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IgE to Ascaris Antigens

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Tsuji/Hayashi/Yamamoto/Sakata/Toshida

Table I. Uptake o f 1-’’l-labelled anti-lgE by -4«-arà-antigen-couplcd discs and in vino histamine release from passively sensitized human skin by Ascaris antigens Antigen

RAST scrum

Histamine release, % radioactivity, cpm total

disc

passive exp. 1 sensitization

exp. 2

7.0 0.6

Crude

R N

20,891 20,347

1,140 388

s n

26.0 4.3

Fraction 1

R N

20,420 20,417

1,632 423

s n

23.1 3.3

Fraction II

R N

20,375 20.794

1,069 358

s n

23.8 2.9

Fraction III

R N

19,866 20,445

604 316

s n

6.8 0

No antigen

No

20,414

479

-

-

-

-

Avcam-antigen-induced histamine release from passively sensitized human skin might be due to an immunologic mechanism. Although the uptake of ,2r*I-labelled an­ ti-lgE by crude antigen, fractions I or 11-coupled discs was not high, it was more than double that in the control experiments. However, the magnitude of allergenicity of all fractions was similar under the present experimental conditions in the histamine re­ lease experiments. It is not clear whether or not the difference of the uptake of radioac­ tivity is due to the amount of specific IgE antibody in each fraction in the reaginic ser­ um. The present results indicate that specific IgE antibodies to Ascaris antigens can be produced in man, as the reaginic serum used was obtained from the person experimental­ ly sensitized with antigens prepared from A.

suum. Previous studies have indicated that most of the components prepared from dif­ ferent A scans species have the same anti­ genicity [12), and, as shown in the results, the allergenic active substances obtained from A. suum were not localized in a limit­ ed part of fraction on Sephadex G-200 frac­ tionation, as previously reported by Hussain et al. [6], These facts raise the possibility that specific IgE antibodies to Ascaris anti­ gens can be present in /4 scam-infected pa­ tients. This problem is under investigation in this laboratory. Allergic symptoms in some patients with Ascaris infection have been observed [9], It is useful to prove the presence of IgE anti­ bodies to Ascaris antigens in man not only in the elucidation of the allergic symptoms but also in the development of diagnosis in /l scam-infected patients.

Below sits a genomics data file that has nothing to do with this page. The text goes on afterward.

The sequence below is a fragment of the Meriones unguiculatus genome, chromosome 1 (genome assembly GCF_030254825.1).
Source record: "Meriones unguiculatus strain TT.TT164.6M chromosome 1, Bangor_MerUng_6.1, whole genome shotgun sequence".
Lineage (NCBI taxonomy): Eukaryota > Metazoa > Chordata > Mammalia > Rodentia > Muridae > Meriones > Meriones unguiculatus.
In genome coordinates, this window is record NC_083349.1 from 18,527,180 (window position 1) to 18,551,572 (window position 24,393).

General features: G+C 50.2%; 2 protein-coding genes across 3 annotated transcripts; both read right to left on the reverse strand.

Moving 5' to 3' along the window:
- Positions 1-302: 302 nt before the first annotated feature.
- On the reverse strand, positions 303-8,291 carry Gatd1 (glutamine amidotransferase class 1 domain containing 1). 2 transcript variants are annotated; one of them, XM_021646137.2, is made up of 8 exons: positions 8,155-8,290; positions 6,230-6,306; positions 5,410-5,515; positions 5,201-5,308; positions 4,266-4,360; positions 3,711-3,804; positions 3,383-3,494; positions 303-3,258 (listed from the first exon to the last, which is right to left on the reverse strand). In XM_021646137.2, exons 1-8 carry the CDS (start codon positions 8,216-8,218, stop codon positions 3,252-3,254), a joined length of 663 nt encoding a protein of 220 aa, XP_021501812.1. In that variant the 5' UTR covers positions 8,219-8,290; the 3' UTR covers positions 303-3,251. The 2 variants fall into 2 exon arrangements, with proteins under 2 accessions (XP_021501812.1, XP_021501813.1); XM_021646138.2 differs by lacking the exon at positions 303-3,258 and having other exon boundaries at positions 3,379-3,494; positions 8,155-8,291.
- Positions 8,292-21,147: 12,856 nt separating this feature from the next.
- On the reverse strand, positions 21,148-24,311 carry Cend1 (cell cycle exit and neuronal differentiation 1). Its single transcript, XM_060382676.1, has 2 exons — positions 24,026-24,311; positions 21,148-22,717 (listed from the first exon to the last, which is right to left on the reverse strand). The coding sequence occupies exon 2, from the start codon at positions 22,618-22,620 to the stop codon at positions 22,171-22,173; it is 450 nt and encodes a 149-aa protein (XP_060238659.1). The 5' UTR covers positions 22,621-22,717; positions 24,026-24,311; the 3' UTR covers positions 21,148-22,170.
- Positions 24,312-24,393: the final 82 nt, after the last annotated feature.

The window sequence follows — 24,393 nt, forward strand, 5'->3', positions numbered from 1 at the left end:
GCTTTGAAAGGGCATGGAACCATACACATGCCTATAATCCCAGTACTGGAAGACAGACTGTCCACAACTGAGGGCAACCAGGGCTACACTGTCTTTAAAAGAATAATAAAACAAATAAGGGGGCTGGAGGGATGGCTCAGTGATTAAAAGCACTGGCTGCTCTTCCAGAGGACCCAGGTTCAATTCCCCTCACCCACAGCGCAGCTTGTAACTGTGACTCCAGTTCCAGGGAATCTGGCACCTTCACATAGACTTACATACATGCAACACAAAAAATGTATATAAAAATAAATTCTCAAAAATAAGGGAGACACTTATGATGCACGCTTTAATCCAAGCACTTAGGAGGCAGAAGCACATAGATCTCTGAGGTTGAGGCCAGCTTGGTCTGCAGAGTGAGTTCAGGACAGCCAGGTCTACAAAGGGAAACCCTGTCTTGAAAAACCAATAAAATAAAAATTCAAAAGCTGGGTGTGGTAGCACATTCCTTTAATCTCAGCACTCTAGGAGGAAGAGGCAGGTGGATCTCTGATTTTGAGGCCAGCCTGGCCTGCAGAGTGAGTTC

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R = Reaginic serum obtained from Ascaris-antigen-sensitive person ; N = normal serum; No = no serum in the reaction tube: s = passive sensitization; n = no passive senstization; — = not done. Each value represents the mean of triplicate samples in RAST and that of duplicate samples in histamine release. The dialysate obtained from dialysis of Ascaris body fluid was also tested in RAST and histamine release experiments. Neither significant uptake nor histamine release was observed by the dialysate.

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1 Ceska, M.; Eriksson, R.. and Varga, J.: Ra­ dioimmunosorbent assay of allergens. J. Aller­ gy 49: 1-9 (1972). 2 Dobson, C.; Morseth, D. J„ and Soulsby, E. J. L. : Immunoglobulin E-type antibodies induced by A scaris sum» infections in guinea pigs. J. Immun. 106: 128-133 (1971). 3 Fisherman. E. W.: Induction of immediate cu­ taneous reactivity to an antigen (Ascaris) in cancerous and noncancerous individuals. J. Al­ lergy 33: 12-17 (1962). 4 Foucard, T.; Johansson, S. G. O.; Bennich, H., and Berg, T.: In vitro estimation of allergens by a radioimmune antiglobulin technique using human IgE antibodies. Int. Archs Allergy appl. Immun. 43: 360-370 (1972). 5 Greaves, M. W.; Yamamoto, S., and Fairley, V. M. : IgE-mediated hypersensitivity in human skin studied using a new in vitro method. Im­ munology 23: 239-248 (1972). 6 Hussain, R.; Strejan, G.. and Campell, D. H.: Hypersensitivity to Ascaris antigens. VII. Iso­ lation and partial characterization of an aller­ gen. J. Immun. 109: 638-647 (1972). 7 Johansson. S. G. O.; Mellbin, T., and Vahlquist. Bo.: Immunoglobulin levels in Ethiopian preschool children with special reference to high concentrations of immunoglobulin E (IgND). Lancet i: 1118-1121 (1968). 8 Malley, A.; Amkraut, A. A.; Strejan, G.. and

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Campbell, D. H.: Hypersensitivity to Ascaris antigens. III. Atopic-type hypersensitivity in­ duced in rhesus monkeys. J. Immun. 101: 292-300 (1968). Marsden, D.: Ascariasis; in Beeson and McDermott, Textbook of medicine; 13th ed„ p. 762 (Saunders, Philadelphia 1971). McAninch, J. R. and Patterson, R.: Reaginlike antibody formation in rabbits during a heterogeneous antibody response to Ascaris antigens. Immunology 18: 91-98 (1970). Rebuck. J. W. and Crowley. J. H.: A method of studying leucocytic functions in vivo. Ann. N. Y. Acad. Sci 59: 757-805 (1955). Tsuji, M.: Comparative studies on the antigen­ ic structure of several helminthes by immunoelectrophoresis. Jap. J. Parasitol. 24: 227-236 (1975). Uvnas, B. and Wold, J. K.: Isolation of a mast cell degranulating polypeptide from Ascaris sais. Acta physiol, scand. 70: 269-276 (1967). Weiszer, 1.; Patterson, R., and Pruzansky, J. J.: Ascaris hypersensitivity in the rhesus monkey. J. Allergy 41: 14-22 (1968).

Received: April 8. 1977 Correspondence to: Dr. Moriyasu Tsuji, Department of Parasitology, Hiroshima University School of Medicine, 2-3. Kasumi, 1-chome, Hiroshima (Japan)

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References

IgE-type antibodies to Ascaris antigens in man.

Int. Archs Allergy appl. Immun. 55: 78-81 (1977) IgE-Type Antibodies to Ascaris Antigens in Man Moriyasu Tsuji, Takaharu Hayashi, Shoso Yamamoto, Yas...